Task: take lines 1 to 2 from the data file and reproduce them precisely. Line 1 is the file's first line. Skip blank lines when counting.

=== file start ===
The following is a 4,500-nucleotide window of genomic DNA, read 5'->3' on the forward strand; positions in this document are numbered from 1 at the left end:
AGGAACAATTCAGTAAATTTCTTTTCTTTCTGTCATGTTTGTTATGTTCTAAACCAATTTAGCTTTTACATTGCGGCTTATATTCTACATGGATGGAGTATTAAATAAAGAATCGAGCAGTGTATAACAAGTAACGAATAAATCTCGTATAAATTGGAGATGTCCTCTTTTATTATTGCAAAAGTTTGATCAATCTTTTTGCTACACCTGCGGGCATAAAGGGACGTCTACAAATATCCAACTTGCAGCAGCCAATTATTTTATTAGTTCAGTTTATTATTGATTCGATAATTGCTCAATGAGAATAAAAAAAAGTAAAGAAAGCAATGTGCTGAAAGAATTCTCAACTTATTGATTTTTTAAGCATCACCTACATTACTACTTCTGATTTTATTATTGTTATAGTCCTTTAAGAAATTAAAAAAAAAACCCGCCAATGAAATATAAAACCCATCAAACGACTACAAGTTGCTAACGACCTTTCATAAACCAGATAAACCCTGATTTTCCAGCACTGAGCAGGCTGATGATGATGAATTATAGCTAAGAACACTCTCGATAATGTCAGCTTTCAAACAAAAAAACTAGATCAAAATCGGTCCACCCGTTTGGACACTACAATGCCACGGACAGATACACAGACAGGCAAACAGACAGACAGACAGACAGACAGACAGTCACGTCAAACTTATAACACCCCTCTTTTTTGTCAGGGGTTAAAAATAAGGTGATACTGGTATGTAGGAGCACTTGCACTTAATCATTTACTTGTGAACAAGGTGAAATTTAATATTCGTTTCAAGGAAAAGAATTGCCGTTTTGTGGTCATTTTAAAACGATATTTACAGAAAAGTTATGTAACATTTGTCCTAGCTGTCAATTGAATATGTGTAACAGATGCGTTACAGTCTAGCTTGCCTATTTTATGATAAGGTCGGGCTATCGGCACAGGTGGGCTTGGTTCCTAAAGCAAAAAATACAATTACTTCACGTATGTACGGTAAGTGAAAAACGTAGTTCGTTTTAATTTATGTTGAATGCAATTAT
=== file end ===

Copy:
The following is a 4,500-nucleotide window of genomic DNA, read 5'->3' on the forward strand; positions in this document are numbered from 1 at the left end:
AGGAACAATTCAGTAAATTTCTTTTCTTTCTGTCATGTTTGTTATGTTCTAAACCAATTTAGCTTTTACATTGCGGCTTATATTCTACATGGATGGAGTATTAAATAAAGAATCGAGCAGTGTATAACAAGTAACGAATAAATCTCGTATAAATTGGAGATGTCCTCTTTTATTATTGCAAAAGTTTGATCAATCTTTTTGCTACACCTGCGGGCATAAAGGGACGTCTACAAATATCCAACTTGCAGCAGCCAATTATTTTATTAGTTCAGTTTATTATTGATTCGATAATTGCTCAATGAGAATAAAAAAAAGTAAAGAAAGCAATGTGCTGAAAGAATTCTCAACTTATTGATTTTTTAAGCATCACCTACATTACTACTTCTGATTTTATTATTGTTATAGTCCTTTAAGAAATTAAAAAAAAAACCCGCCAATGAAATATAAAACCCATCAAACGACTACAAGTTGCTAACGACCTTTCATAAACCAGATAAACCCTGATTTTCCAGCACTGAGCAGGCTGATGATGATGAATTATAGCTAAGAACACTCTCGATAATGTCAGCTTTCAAACAAAAAAACTAGATCAAAATCGGTCCACCCGTTTGGACACTACAATGCCACGGACAGATACACAGACAGGCAAACAGACAGACAGACAGACAGACAGACAGTCACGTCAAACTTATAACACCCCTCTTTTTTGTCAGGGGTTAAAAATAAGGTGATACTGGTATGTAGGAGCACTTGCACTTAATCATTTACTTGTGAACAAGGTGAAATTTAATATTCGTTTCAAGGAAAAGAATTGCCGTTTTGTGGTCATTTTAAAACGATATTTACAGAAAAGTTATGTAACATTTGTCCTAGCTGTCAATTGAATATGTGTAACAGATGCGTTACAGTCTAGCTTGCCTATTTTATGATAAGGTCGGGCTATCGGCACAGGTGGGCTTGGTTCCTAAAGCAAAAAATACAATTACTTCACGTATGTACGGTAAGTGAAAAACGTAGTTCGTTTTAATTTATGTTGAATGCAATTAT